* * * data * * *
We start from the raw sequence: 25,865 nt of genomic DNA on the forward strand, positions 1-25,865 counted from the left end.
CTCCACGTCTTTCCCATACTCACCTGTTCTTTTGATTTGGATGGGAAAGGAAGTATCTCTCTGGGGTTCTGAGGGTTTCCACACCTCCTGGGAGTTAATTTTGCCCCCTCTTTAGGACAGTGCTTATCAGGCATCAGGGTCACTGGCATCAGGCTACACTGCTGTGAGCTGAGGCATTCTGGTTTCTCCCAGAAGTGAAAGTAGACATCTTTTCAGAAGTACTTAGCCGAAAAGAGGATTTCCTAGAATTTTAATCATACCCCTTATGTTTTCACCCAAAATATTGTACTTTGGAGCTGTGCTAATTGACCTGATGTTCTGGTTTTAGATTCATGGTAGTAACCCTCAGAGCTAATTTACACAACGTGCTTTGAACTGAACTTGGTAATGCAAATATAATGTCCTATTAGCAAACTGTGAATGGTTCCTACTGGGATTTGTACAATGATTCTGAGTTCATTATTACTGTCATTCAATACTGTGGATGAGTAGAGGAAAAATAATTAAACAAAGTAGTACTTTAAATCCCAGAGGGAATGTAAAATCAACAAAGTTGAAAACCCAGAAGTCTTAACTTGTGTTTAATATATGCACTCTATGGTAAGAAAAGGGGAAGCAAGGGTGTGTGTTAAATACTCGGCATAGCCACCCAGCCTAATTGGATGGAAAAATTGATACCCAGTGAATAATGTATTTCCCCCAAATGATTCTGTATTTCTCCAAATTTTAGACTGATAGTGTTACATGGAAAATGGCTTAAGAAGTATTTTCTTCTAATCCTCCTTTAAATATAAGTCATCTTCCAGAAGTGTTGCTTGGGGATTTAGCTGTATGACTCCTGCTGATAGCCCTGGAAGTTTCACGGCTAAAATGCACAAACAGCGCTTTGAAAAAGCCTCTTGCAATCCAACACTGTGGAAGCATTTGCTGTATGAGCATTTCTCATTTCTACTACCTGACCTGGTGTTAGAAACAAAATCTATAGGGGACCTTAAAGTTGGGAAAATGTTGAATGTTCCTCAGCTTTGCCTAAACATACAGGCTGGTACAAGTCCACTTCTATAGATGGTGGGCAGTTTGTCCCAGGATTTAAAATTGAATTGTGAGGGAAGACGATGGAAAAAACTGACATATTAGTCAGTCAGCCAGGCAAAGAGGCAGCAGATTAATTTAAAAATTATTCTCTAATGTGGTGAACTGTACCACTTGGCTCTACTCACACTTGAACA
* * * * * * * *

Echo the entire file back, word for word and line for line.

We start from the raw sequence: 25,865 nt of genomic DNA on the forward strand, positions 1-25,865 counted from the left end.
CTCCACGTCTTTCCCATACTCACCTGTTCTTTTGATTTGGATGGGAAAGGAAGTATCTCTCTGGGGTTCTGAGGGTTTCCACACCTCCTGGGAGTTAATTTTGCCCCCTCTTTAGGACAGTGCTTATCAGGCATCAGGGTCACTGGCATCAGGCTACACTGCTGTGAGCTGAGGCATTCTGGTTTCTCCCAGAAGTGAAAGTAGACATCTTTTCAGAAGTACTTAGCCGAAAAGAGGATTTCCTAGAATTTTAATCATACCCCTTATGTTTTCACCCAAAATATTGTACTTTGGAGCTGTGCTAATTGACCTGATGTTCTGGTTTTAGATTCATGGTAGTAACCCTCAGAGCTAATTTACACAACGTGCTTTGAACTGAACTTGGTAATGCAAATATAATGTCCTATTAGCAAACTGTGAATGGTTCCTACTGGGATTTGTACAATGATTCTGAGTTCATTATTACTGTCATTCAATACTGTGGATGAGTAGAGGAAAAATAATTAAACAAAGTAGTACTTTAAATCCCAGAGGGAATGTAAAATCAACAAAGTTGAAAACCCAGAAGTCTTAACTTGTGTTTAATATATGCACTCTATGGTAAGAAAAGGGGAAGCAAGGGTGTGTGTTAAATACTCGGCATAGCCACCCAGCCTAATTGGATGGAAAAATTGATACCCAGTGAATAATGTATTTCCCCCAAATGATTCTGTATTTCTCCAAATTTTAGACTGATAGTGTTACATGGAAAATGGCTTAAGAAGTATTTTCTTCTAATCCTCCTTTAAATATAAGTCATCTTCCAGAAGTGTTGCTTGGGGATTTAGCTGTATGACTCCTGCTGATAGCCCTGGAAGTTTCACGGCTAAAATGCACAAACAGCGCTTTGAAAAAGCCTCTTGCAATCCAACACTGTGGAAGCATTTGCTGTATGAGCATTTCTCATTTCTACTACCTGACCTGGTGTTAGAAACAAAATCTATAGGGGACCTTAAAGTTGGGAAAATGTTGAATGTTCCTCAGCTTTGCCTAAACATACAGGCTGGTACAAGTCCACTTCTATAGATGGTGGGCAGTTTGTCCCAGGATTTAAAATTGAATTGTGAGGGAAGACGATGGAAAAAACTGACATATTAGTCAGTCAGCCAGGCAAAGAGGCAGCAGATTAATTTAAAAATTATTCTCTAATGTGGTGAACTGTACCACTTGGCTCTACTCACACTTGAACA